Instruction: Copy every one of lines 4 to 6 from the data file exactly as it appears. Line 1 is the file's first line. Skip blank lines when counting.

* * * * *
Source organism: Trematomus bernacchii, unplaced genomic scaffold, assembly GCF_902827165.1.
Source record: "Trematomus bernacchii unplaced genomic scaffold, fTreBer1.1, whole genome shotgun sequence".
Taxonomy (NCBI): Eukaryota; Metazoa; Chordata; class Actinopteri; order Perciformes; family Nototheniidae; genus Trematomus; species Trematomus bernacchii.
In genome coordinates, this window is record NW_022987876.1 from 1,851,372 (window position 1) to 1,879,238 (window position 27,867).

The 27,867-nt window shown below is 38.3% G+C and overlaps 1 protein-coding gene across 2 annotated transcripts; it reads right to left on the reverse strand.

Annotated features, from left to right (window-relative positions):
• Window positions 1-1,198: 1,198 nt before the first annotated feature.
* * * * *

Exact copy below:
In genome coordinates, this window is record NW_022987876.1 from 1,851,372 (window position 1) to 1,879,238 (window position 27,867).

The 27,867-nt window shown below is 38.3% G+C and overlaps 1 protein-coding gene across 2 annotated transcripts; it reads right to left on the reverse strand.

Annotated features, from left to right (window-relative positions):